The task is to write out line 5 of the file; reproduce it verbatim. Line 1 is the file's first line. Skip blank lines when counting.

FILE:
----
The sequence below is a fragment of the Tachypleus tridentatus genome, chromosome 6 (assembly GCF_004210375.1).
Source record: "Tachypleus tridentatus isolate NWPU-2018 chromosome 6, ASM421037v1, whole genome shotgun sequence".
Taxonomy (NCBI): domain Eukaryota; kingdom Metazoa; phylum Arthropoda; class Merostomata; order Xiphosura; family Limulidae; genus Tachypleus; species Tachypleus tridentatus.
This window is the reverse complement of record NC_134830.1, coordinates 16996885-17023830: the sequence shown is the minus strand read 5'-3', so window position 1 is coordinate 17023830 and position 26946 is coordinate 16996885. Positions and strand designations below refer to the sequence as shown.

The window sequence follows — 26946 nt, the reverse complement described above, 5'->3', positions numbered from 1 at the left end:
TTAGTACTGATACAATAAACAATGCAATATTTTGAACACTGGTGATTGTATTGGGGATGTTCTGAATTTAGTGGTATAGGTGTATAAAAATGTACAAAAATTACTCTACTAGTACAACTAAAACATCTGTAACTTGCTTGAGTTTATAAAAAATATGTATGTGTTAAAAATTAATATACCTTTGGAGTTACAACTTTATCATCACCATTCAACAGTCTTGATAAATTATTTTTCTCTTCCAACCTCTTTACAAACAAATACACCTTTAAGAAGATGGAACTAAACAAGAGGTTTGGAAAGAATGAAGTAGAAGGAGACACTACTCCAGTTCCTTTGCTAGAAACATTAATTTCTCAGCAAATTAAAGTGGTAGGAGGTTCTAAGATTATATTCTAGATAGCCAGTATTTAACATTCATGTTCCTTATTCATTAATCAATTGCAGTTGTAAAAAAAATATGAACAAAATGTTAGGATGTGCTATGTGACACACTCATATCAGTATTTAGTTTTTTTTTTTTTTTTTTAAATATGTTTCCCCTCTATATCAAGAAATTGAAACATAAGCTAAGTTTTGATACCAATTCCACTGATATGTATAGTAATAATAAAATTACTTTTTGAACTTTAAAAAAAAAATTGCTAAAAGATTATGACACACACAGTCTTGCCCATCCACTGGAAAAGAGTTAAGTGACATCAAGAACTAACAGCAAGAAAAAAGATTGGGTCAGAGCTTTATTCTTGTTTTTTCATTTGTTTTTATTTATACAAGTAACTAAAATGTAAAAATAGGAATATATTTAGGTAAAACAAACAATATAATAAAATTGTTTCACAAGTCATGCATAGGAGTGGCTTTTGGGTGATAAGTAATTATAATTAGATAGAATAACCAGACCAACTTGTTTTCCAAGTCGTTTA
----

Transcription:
The window sequence follows — 26946 nt, the reverse complement described above, 5'->3', positions numbered from 1 at the left end: